Performance Bounds for Remote Estimation under Energy Harvesting Constraints

Ayca Ozcelikkale, Chalmers

Abstract:  We consider a remote estimation problem under energy harvesting (EH) constraints. The sensor node observes an unknown field and communicates its observations to a remote fusion center using uncoded transmission. Due to unreliable nature of the energy available, the sensor has to find the optimal trade-off between using the available energy for its current operations and saving its energy for the future. The distortion minimization problem at the fusion center is considered. We focus on the mean-square error as the performance criterion. Contrary to the traditional approaches, the degree of correlation between the signal values constitutes an important aspect of our formulation. We provide the optimal sensor power allocation strategies for a number of illustrative scenarios and low-complexity schemes for others. We provide performance bounds on the achievable distortion under a slotted block transmission scheme, where at each transmission time slot, the data and the energy buffer are completely emptied. Our bounds provide insights to the trade-offs between the buffer sizes, the statistical properties of the energy harvesting process and the achievable distortion.  In particular, these trade-offs illustrate the insensitivity of the performance to the buffer sizes for signals with low degree of freedom and  suggest performance improvements with increasing  buffer size for signals with relatively higher degree of freedom.  Depending only on the mean, variance and finite support of the energy arrival process, these results provide practical insights for the battery and buffer sizes for deployment in future energy harvesting wireless sensing systems.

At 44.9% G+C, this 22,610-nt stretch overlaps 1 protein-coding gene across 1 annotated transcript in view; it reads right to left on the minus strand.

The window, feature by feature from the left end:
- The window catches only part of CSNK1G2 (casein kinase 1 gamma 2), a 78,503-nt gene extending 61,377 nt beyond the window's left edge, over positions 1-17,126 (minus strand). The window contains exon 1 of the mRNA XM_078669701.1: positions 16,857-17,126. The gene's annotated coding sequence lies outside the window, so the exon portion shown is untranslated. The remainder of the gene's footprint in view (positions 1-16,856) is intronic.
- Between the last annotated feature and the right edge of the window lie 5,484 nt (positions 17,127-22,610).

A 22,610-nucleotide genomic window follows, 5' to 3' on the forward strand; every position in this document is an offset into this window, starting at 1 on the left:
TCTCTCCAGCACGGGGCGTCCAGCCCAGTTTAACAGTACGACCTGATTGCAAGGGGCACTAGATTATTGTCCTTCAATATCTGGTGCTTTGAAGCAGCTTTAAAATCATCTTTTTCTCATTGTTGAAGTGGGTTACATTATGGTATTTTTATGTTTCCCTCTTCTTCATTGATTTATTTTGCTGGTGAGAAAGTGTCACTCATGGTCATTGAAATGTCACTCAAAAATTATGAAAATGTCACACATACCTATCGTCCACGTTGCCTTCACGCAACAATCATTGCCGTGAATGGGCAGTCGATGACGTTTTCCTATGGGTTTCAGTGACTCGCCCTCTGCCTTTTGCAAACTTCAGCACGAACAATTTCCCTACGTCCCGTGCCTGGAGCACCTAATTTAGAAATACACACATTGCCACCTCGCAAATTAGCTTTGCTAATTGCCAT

Ayca Ozcelikkale is currently a post-doctoral researcher at Department of Electrical Engineering at Chalmers University.  She has received her Ph.D. degree from Electrical Engineering, Bilkent University, Turkey. During August 2010 - June 2011, she has visited Mathematics and Statistics Department, Queen's University, Canada. Her research interests are in the areas of communications, statistical signal processing, compressive sensing and optimization. In 2015, she has been awarded Junior Project Research Grant by Swedish Research Council (VR) with the project "Smart Sensing and Communications with Energy Harvesting'' for 2016-2019. She also had a recently concluded EU Marie Skłodowska-Curie Fellowship with the project title "GRENHAS: Green and Smart Communications with Energy Harvesting: A Signal Processing Approach”.